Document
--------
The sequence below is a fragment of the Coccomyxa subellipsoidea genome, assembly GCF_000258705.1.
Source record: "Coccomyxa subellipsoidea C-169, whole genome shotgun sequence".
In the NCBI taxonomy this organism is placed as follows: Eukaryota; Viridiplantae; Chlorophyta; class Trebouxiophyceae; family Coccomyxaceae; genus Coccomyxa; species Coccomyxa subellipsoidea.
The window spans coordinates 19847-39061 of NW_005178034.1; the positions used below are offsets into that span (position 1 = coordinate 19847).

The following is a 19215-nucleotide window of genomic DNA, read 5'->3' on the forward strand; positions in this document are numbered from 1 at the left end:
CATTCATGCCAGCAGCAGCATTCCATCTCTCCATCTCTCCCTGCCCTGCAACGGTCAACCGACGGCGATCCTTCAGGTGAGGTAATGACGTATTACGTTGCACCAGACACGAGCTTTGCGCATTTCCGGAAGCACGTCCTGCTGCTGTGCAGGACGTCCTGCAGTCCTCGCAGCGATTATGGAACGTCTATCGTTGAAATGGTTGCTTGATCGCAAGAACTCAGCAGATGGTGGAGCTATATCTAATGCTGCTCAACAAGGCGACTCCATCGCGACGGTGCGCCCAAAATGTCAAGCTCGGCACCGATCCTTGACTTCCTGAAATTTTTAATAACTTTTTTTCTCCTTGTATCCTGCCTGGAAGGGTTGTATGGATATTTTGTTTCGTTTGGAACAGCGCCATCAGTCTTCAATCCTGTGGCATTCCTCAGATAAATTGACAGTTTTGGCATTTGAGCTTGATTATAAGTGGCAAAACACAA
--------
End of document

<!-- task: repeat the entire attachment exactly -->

The sequence below is a fragment of the Coccomyxa subellipsoidea genome, assembly GCF_000258705.1.
Source record: "Coccomyxa subellipsoidea C-169, whole genome shotgun sequence".
In the NCBI taxonomy this organism is placed as follows: Eukaryota; Viridiplantae; Chlorophyta; class Trebouxiophyceae; family Coccomyxaceae; genus Coccomyxa; species Coccomyxa subellipsoidea.
The window spans coordinates 19847-39061 of NW_005178034.1; the positions used below are offsets into that span (position 1 = coordinate 19847).

The following is a 19215-nucleotide window of genomic DNA, read 5'->3' on the forward strand; positions in this document are numbered from 1 at the left end:
CATTCATGCCAGCAGCAGCATTCCATCTCTCCATCTCTCCCTGCCCTGCAACGGTCAACCGACGGCGATCCTTCAGGTGAGGTAATGACGTATTACGTTGCACCAGACACGAGCTTTGCGCATTTCCGGAAGCACGTCCTGCTGCTGTGCAGGACGTCCTGCAGTCCTCGCAGCGATTATGGAACGTCTATCGTTGAAATGGTTGCTTGATCGCAAGAACTCAGCAGATGGTGGAGCTATATCTAATGCTGCTCAACAAGGCGACTCCATCGCGACGGTGCGCCCAAAATGTCAAGCTCGGCACCGATCCTTGACTTCCTGAAATTTTTAATAACTTTTTTTCTCCTTGTATCCTGCCTGGAAGGGTTGTATGGATATTTTGTTTCGTTTGGAACAGCGCCATCAGTCTTCAATCCTGTGGCATTCCTCAGATAAATTGACAGTTTTGGCATTTGAGCTTGATTATAAGTGGCAAAACACAA